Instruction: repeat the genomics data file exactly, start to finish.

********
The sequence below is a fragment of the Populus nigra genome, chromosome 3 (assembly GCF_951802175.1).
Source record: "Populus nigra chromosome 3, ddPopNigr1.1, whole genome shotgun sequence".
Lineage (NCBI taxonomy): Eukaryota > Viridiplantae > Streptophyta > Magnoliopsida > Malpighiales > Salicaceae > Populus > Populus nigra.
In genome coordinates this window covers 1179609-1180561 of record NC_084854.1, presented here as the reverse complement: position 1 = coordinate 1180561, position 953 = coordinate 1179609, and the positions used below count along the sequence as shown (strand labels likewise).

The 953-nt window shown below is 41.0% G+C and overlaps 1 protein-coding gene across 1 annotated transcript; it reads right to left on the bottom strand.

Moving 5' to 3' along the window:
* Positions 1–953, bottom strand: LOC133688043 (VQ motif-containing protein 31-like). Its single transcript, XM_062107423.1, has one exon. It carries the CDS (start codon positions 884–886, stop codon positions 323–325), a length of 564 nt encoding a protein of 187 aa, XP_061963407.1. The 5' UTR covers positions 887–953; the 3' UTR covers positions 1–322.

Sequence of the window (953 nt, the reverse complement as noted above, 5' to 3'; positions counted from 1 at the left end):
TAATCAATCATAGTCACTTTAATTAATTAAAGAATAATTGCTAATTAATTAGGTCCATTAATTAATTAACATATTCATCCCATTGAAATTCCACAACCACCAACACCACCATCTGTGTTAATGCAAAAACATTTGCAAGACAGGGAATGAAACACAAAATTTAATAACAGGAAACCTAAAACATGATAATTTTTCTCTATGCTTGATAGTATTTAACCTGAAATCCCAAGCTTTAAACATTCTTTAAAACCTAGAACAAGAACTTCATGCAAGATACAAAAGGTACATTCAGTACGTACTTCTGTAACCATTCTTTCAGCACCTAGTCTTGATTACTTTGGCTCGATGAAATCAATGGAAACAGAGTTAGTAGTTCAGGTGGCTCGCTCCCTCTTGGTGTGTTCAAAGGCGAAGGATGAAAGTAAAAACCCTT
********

The sequence below is a fragment of the Populus nigra genome, chromosome 3 (assembly GCF_951802175.1).
Source record: "Populus nigra chromosome 3, ddPopNigr1.1, whole genome shotgun sequence".
Lineage (NCBI taxonomy): Eukaryota > Viridiplantae > Streptophyta > Magnoliopsida > Malpighiales > Salicaceae > Populus > Populus nigra.
In genome coordinates this window covers 1179609-1180561 of record NC_084854.1, presented here as the reverse complement: position 1 = coordinate 1180561, position 953 = coordinate 1179609, and the positions used below count along the sequence as shown (strand labels likewise).

The 953-nt window shown below is 41.0% G+C and overlaps 1 protein-coding gene across 1 annotated transcript; it reads right to left on the bottom strand.

Moving 5' to 3' along the window:
* Positions 1–953, bottom strand: LOC133688043 (VQ motif-containing protein 31-like). Its single transcript, XM_062107423.1, has one exon. It carries the CDS (start codon positions 884–886, stop codon positions 323–325), a length of 564 nt encoding a protein of 187 aa, XP_061963407.1. The 5' UTR covers positions 887–953; the 3' UTR covers positions 1–322.

Sequence of the window (953 nt, the reverse complement as noted above, 5' to 3'; positions counted from 1 at the left end):
TAATCAATCATAGTCACTTTAATTAATTAAAGAATAATTGCTAATTAATTAGGTCCATTAATTAATTAACATATTCATCCCATTGAAATTCCACAACCACCAACACCACCATCTGTGTTAATGCAAAAACATTTGCAAGACAGGGAATGAAACACAAAATTTAATAACAGGAAACCTAAAACATGATAATTTTTCTCTATGCTTGATAGTATTTAACCTGAAATCCCAAGCTTTAAACATTCTTTAAAACCTAGAACAAGAACTTCATGCAAGATACAAAAGGTACATTCAGTACGTACTTCTGTAACCATTCTTTCAGCACCTAGTCTTGATTACTTTGGCTCGATGAAATCAATGGAAACAGAGTTAGTAGTTCAGGTGGCTCGCTCCCTCTTGGTGTGTTCAAAGGCGAAGGATGAAAGTAAAAACCCTT